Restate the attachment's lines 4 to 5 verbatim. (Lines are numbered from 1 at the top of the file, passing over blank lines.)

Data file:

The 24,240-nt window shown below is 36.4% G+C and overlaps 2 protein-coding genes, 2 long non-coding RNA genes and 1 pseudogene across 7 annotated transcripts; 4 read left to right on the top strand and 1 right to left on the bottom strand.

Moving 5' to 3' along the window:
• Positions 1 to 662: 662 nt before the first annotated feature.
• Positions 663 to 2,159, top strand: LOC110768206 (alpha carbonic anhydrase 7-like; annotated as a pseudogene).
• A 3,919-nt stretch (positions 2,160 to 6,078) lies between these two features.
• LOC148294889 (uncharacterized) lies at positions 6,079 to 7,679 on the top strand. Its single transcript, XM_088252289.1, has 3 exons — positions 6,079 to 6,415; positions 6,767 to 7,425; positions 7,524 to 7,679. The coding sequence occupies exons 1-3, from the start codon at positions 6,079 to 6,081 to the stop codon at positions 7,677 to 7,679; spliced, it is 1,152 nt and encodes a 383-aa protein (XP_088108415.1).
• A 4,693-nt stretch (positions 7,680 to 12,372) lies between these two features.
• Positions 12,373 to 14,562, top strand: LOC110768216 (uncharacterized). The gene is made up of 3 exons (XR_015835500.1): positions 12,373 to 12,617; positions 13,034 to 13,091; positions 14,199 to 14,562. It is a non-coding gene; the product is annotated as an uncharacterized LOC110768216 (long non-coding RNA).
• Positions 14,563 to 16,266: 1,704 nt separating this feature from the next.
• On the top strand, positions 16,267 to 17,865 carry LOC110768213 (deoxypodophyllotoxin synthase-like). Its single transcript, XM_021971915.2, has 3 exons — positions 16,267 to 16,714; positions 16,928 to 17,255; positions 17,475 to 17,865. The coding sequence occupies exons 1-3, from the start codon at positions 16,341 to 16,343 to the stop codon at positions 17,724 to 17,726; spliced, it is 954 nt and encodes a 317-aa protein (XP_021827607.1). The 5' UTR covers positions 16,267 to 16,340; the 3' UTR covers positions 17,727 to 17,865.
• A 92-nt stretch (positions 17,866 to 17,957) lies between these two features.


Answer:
• Positions 663 to 2,159, top strand: LOC110768206 (alpha carbonic anhydrase 7-like; annotated as a pseudogene).
• A 3,919-nt stretch (positions 2,160 to 6,078) lies between these two features.